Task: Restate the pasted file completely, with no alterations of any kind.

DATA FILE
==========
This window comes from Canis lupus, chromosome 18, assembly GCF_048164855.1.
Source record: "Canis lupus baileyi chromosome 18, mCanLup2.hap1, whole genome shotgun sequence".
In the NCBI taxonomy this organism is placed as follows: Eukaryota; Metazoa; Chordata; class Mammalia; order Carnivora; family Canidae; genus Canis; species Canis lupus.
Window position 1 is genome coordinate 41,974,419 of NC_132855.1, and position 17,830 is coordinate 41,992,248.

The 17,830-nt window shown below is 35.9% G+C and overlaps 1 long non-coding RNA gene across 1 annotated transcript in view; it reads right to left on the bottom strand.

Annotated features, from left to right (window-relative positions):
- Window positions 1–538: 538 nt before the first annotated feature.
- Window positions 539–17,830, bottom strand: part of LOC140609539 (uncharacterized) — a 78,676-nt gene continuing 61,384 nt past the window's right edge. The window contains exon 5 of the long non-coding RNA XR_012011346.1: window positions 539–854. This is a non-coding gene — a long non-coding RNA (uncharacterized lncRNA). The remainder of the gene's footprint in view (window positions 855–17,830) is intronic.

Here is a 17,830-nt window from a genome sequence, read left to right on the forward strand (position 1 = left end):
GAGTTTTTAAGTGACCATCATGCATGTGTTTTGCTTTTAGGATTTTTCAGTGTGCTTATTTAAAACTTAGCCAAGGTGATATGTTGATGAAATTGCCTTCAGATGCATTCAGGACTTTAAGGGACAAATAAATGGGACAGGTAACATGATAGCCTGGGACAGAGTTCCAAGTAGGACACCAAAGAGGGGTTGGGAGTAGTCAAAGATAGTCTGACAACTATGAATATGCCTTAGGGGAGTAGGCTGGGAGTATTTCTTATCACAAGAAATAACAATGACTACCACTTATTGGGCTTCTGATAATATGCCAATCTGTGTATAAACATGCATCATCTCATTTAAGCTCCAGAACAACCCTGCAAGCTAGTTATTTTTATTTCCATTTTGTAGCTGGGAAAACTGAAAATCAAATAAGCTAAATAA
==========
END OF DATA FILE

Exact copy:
This window comes from Canis lupus, chromosome 18, assembly GCF_048164855.1.
Source record: "Canis lupus baileyi chromosome 18, mCanLup2.hap1, whole genome shotgun sequence".
In the NCBI taxonomy this organism is placed as follows: Eukaryota; Metazoa; Chordata; class Mammalia; order Carnivora; family Canidae; genus Canis; species Canis lupus.
Window position 1 is genome coordinate 41,974,419 of NC_132855.1, and position 17,830 is coordinate 41,992,248.

The 17,830-nt window shown below is 35.9% G+C and overlaps 1 long non-coding RNA gene across 1 annotated transcript in view; it reads right to left on the bottom strand.

Annotated features, from left to right (window-relative positions):
- Window positions 1–538: 538 nt before the first annotated feature.
- Window positions 539–17,830, bottom strand: part of LOC140609539 (uncharacterized) — a 78,676-nt gene continuing 61,384 nt past the window's right edge. The window contains exon 5 of the long non-coding RNA XR_012011346.1: window positions 539–854. This is a non-coding gene — a long non-coding RNA (uncharacterized lncRNA). The remainder of the gene's footprint in view (window positions 855–17,830) is intronic.

Here is a 17,830-nt window from a genome sequence, read left to right on the forward strand (position 1 = left end):
GAGTTTTTAAGTGACCATCATGCATGTGTTTTGCTTTTAGGATTTTTCAGTGTGCTTATTTAAAACTTAGCCAAGGTGATATGTTGATGAAATTGCCTTCAGATGCATTCAGGACTTTAAGGGACAAATAAATGGGACAGGTAACATGATAGCCTGGGACAGAGTTCCAAGTAGGACACCAAAGAGGGGTTGGGAGTAGTCAAAGATAGTCTGACAACTATGAATATGCCTTAGGGGAGTAGGCTGGGAGTATTTCTTATCACAAGAAATAACAATGACTACCACTTATTGGGCTTCTGATAATATGCCAATCTGTGTATAAACATGCATCATCTCATTTAAGCTCCAGAACAACCCTGCAAGCTAGTTATTTTTATTTCCATTTTGTAGCTGGGAAAACTGAAAATCAAATAAGCTAAATAA